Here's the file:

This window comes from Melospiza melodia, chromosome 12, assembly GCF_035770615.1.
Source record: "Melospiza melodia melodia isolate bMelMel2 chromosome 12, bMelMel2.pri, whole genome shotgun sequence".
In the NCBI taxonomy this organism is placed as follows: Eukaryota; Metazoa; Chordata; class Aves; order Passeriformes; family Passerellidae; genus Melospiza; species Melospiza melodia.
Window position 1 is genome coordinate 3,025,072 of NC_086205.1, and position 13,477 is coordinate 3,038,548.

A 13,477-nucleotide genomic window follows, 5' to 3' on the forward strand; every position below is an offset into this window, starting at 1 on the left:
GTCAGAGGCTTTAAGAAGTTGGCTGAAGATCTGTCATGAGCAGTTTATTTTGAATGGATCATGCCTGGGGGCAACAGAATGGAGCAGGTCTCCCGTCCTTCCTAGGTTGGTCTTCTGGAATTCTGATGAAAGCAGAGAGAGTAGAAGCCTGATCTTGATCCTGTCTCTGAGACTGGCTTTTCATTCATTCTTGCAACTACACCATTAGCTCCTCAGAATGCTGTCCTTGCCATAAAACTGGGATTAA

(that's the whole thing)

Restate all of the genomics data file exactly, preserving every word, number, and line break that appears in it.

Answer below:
This window comes from Melospiza melodia, chromosome 12, assembly GCF_035770615.1.
Source record: "Melospiza melodia melodia isolate bMelMel2 chromosome 12, bMelMel2.pri, whole genome shotgun sequence".
In the NCBI taxonomy this organism is placed as follows: Eukaryota; Metazoa; Chordata; class Aves; order Passeriformes; family Passerellidae; genus Melospiza; species Melospiza melodia.
Window position 1 is genome coordinate 3,025,072 of NC_086205.1, and position 13,477 is coordinate 3,038,548.

A 13,477-nucleotide genomic window follows, 5' to 3' on the forward strand; every position below is an offset into this window, starting at 1 on the left:
GTCAGAGGCTTTAAGAAGTTGGCTGAAGATCTGTCATGAGCAGTTTATTTTGAATGGATCATGCCTGGGGGCAACAGAATGGAGCAGGTCTCCCGTCCTTCCTAGGTTGGTCTTCTGGAATTCTGATGAAAGCAGAGAGAGTAGAAGCCTGATCTTGATCCTGTCTCTGAGACTGGCTTTTCATTCATTCTTGCAACTACACCATTAGCTCCTCAGAATGCTGTCCTTGCCATAAAACTGGGATTAA